One month. One pantry (yours). Thirty days of healthy meals.
Home cooking has taken on new meaning in the past few weeks. If the idea of not being able to pop out to the market to pick up new ingredients has you on edge, we have good news: Your cupboards and freezer are likely already full of nutritious staples that can lead to some incredibly delicious, good-for-you dishes.
You just need to take stock of what’s on hand. We’ve all stared down a pantry that’s a bit scary, cluttered with bags and boxes of half-used, out-of-date, or forgotten ingredients. According to Kelsey Lorencz, R.D., a dietitian and founder of Simply Nourished Home, this is just the time to kick off a 30-day pantry challenge.
So what is a pantry challenge? During this time, you’ll build your meals largely out of what you have on hand, putting only meat (if it isn’t already in your freezer), eggs, dairy, and fresh fruits and vegetables on your shopping list.
By the end of the challenge, you’ll have a more organized kitchen and a better understanding of how to shop and cook based on what you currently like to eat.
Plus, you’ll likely come up with creative new homemade meals that outlive the challenge. Here’s how to get started.
Step 1: The Inventory
Taking a clear-eyed look at what you have in your cabinets and freezer is half the battle, according to Lorencz. “I like to separate everything into categories: produce, proteins, starches, and condiments,” she says.
As you go, pull all items out of their storage spaces so you see the containers and bags hiding in the back. Often, perfectly good ingredients go bad because you don’t even know they’re there. While you’re at it, this would be the ideal time to clean those shelves and your freezer.
Step 2: The Purge
Once you see everything you have on hand, you might notice that you have some things you don’t really want after all. Perhaps there are items that are long expired or goodies, like packaged cakes or cookies, you purchased on impulse but don’t fit into your current healthy eating plan.
Now’s the time to trash spoiled items. And those unopened boxes of cookies and cake mixes? “This is the perfect opportunity to give back by donating to a local food bank,” says Lorencz.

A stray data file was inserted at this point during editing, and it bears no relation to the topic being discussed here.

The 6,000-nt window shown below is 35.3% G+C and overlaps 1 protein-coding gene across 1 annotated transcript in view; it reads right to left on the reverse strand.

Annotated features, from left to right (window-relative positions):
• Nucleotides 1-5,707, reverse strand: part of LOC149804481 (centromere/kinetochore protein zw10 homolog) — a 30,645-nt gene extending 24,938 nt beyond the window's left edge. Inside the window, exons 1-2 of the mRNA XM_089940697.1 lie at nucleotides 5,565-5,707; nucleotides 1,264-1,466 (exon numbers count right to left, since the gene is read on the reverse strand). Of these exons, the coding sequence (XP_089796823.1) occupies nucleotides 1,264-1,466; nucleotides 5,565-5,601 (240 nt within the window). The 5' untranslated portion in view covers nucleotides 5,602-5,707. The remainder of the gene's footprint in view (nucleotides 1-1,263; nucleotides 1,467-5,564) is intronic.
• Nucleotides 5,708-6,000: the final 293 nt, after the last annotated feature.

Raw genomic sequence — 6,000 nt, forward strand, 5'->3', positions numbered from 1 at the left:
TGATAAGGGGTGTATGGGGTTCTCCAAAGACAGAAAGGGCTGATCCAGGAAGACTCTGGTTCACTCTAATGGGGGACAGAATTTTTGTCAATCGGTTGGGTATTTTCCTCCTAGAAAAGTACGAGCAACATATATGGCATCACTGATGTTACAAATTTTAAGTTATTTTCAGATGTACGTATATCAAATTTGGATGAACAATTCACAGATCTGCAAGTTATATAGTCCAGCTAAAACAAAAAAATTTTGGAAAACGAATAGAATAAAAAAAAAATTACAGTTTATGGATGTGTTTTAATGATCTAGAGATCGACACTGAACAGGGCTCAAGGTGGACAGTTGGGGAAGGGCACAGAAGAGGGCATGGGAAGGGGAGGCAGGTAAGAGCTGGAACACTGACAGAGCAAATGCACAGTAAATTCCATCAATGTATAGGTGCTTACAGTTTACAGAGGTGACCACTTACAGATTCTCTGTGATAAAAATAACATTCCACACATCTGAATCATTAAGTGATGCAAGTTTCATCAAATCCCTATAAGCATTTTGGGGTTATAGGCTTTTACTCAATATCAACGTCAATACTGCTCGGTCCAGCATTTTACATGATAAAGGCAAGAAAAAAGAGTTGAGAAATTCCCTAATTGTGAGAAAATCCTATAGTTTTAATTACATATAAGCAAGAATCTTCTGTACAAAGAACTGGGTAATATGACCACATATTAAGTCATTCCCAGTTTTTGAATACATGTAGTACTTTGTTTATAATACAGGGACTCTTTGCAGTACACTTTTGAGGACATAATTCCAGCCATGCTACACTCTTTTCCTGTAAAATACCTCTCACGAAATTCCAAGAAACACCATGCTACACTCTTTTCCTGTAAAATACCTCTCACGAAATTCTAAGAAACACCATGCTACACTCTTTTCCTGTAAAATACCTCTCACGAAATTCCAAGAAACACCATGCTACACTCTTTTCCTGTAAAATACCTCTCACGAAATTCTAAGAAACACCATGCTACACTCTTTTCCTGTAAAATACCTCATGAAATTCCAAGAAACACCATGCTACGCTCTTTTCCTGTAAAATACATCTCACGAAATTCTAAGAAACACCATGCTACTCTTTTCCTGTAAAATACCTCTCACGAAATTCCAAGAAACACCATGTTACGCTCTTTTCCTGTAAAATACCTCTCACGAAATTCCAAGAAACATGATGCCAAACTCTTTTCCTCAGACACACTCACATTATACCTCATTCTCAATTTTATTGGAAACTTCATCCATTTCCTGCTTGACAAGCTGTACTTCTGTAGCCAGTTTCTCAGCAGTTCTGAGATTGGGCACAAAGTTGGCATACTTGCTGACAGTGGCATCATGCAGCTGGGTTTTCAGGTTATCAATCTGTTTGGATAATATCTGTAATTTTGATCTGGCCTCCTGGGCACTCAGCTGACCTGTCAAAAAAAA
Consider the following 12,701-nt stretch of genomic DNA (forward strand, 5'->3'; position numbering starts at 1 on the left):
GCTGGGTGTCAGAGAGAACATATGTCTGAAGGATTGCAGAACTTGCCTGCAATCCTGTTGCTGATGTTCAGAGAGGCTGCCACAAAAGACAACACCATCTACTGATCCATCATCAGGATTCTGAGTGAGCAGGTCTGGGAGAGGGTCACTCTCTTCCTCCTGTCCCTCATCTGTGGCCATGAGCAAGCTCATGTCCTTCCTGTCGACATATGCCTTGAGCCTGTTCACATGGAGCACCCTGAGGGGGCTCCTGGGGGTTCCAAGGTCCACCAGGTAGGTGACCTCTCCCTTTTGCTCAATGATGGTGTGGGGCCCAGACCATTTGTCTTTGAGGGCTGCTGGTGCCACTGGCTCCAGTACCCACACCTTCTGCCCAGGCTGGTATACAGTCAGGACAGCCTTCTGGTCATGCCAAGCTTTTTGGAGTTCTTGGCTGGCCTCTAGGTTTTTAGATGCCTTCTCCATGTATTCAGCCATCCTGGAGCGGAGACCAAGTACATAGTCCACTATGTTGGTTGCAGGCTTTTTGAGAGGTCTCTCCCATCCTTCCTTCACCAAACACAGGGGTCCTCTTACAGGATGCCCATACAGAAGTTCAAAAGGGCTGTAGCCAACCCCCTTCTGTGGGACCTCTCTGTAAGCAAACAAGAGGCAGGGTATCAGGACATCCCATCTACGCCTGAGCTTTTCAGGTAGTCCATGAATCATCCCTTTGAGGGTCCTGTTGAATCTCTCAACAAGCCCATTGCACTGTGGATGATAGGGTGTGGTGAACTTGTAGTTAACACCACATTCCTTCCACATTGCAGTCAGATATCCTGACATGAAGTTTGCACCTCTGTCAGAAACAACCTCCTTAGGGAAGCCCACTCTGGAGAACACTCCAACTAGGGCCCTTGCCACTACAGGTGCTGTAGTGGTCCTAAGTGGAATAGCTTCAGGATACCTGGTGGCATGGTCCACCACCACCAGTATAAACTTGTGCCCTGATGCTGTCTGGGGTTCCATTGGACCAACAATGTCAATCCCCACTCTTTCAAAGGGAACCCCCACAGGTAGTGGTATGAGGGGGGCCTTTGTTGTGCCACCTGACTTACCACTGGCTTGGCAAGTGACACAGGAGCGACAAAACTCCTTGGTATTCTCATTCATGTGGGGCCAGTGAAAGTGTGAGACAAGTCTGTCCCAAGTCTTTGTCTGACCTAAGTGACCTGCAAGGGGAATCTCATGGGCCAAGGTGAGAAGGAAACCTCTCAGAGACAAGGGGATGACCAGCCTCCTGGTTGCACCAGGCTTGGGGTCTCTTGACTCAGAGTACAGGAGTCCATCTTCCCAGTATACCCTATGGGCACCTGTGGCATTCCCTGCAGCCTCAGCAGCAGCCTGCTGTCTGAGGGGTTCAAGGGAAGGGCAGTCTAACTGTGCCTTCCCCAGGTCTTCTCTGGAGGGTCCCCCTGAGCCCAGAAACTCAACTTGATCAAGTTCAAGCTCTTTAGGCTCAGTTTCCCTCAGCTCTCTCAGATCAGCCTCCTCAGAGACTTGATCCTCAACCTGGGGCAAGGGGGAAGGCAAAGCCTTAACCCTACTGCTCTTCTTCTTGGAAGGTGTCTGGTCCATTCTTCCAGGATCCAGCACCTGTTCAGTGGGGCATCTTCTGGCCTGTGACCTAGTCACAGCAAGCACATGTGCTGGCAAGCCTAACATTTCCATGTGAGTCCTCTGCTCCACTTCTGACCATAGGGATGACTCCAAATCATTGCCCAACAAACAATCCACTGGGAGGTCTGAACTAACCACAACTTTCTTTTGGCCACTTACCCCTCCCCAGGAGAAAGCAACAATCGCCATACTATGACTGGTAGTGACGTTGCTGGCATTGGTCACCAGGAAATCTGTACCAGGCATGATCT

Alternatively, freeze them in individual portions for occasional treats. That will curb the mindless grazing that happens when you pull the whole package out of the pantry.
Step 3: The Rules
How strict you want to be with yourself in terms of buying new groceries depends on your situation. If you already have frozen foods like fruits, vegetables, and proteins in your freezer, you may not need to buy much to eat well for a month of more.
For most people, though, Lorencz suggests your meals during the challenge should be about three-quarters stuff you have on hand and one-quarter fresh items.
“Allowing yourself to buy some perishable foods and produce makes it easier to create healthy balanced meals while using up most of your stored foods,” she says.
Step 4: The Culinary Magic
Even those who don’t think of themselves as creative cooks discover their inner chef during a pantry challenge. Often, you’ll combine things in new and unexpected ways (chickpeas and pasta together? why not!), resulting in a favorite that becomes part of your repertoire.
Watch enough cooking shows and you’ll learn that: a) almost anything can be made into soup, b) almost anything can be rolled into a wrap, and c) almost anything can be tossed with pasta.
Plus, take advantage of recipe sites with search boxes where you can enter an ingredient to find relevant recipes. Lorencz is a fan of allrecipes.com. And epicurious.com also has an excellent search function.
Just don’t let those recipes tempt you to buy more groceries. That soup will be just fine if you omit the fresh parsley or use the dried you already have.
Step 5: The Pitfalls
Don’t make it complicated. Maybe a few months ago you bought quinoa to make some elaborate pilaf that you’re probably never going to make after all. But that doesn’t mean the quinoa itself can’t be used another way.
“It can be used in place of any dinner starch or even as a breakfast cereal,” says Lorencz. Quinoa can also be cooked very simply. Just bring a pot of water to boil, and pour in the quinoa. Cook until tender, about 10 minutes, and drain. It’s exactly like cooking pasta.
Get the recipe for an easy quinoa breakfast bowl here.
Carry this thinking over to other ingredients you rarely use. Jarred olives? Chop them up and add them to pasta sauce. Curry powder? Sprinkle it into an egg salad sandwich filling.
Step 6: The Lessons
Even if you’ve been cooking for many decades, you may learn a lot about how you cook and eat today. Perhaps you discarded so much expired whole wheat pasta that you’ve finally permanently deleted it from your shopping list.
On the other hand, maybe now that you realize how simple it is to cook quinoa, it’s a new favorite. Make notes on what you’ve learned, and save any new recipes that have come into your rotation.
“Challenging yourself to eat from food that is already available is an excellent way to get creative in the kitchen, reduce food waste, and save some serious money in the process,” says Lorencz.
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